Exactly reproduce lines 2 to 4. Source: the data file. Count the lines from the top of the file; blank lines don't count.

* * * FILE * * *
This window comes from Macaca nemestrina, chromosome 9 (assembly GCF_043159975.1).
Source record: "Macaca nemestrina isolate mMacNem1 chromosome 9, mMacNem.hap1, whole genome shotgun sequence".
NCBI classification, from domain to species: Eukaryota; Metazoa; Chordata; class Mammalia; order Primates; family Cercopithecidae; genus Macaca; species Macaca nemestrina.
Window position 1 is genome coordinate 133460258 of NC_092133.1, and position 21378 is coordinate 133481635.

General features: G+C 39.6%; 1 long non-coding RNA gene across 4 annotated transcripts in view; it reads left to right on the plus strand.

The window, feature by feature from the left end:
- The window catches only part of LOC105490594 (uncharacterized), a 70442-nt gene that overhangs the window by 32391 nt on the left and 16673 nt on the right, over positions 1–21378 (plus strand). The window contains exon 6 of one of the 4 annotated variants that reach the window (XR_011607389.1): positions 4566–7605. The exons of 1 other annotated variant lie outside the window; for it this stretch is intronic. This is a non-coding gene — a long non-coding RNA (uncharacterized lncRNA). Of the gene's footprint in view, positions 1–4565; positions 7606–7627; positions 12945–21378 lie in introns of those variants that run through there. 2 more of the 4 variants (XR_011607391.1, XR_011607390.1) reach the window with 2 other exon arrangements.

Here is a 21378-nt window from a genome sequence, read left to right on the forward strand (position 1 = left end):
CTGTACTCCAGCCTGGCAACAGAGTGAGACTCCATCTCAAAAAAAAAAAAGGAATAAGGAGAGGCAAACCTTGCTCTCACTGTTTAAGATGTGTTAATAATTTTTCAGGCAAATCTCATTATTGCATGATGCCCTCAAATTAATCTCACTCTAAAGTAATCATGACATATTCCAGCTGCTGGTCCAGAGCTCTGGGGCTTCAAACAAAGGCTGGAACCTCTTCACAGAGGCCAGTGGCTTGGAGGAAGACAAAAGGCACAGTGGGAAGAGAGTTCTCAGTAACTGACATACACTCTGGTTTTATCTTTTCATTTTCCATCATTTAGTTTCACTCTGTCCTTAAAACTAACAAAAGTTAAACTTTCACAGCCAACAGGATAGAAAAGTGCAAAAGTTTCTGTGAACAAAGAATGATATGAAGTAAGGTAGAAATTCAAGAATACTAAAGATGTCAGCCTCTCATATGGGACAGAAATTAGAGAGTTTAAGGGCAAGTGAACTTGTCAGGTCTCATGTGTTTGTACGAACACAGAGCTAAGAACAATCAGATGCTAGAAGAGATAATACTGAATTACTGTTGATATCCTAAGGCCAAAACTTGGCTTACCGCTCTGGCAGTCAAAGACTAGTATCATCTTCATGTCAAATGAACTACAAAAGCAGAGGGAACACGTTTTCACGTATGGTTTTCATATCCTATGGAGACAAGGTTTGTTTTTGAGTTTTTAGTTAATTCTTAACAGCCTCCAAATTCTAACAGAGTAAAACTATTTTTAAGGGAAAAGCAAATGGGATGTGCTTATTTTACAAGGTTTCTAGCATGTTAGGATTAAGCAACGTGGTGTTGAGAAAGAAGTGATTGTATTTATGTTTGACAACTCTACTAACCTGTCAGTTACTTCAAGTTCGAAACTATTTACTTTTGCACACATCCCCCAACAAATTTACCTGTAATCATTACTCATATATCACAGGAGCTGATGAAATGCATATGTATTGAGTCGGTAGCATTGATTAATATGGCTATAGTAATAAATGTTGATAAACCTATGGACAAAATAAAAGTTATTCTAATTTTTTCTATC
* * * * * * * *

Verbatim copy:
Source record: "Macaca nemestrina isolate mMacNem1 chromosome 9, mMacNem.hap1, whole genome shotgun sequence".
NCBI classification, from domain to species: Eukaryota; Metazoa; Chordata; class Mammalia; order Primates; family Cercopithecidae; genus Macaca; species Macaca nemestrina.
Window position 1 is genome coordinate 133460258 of NC_092133.1, and position 21378 is coordinate 133481635.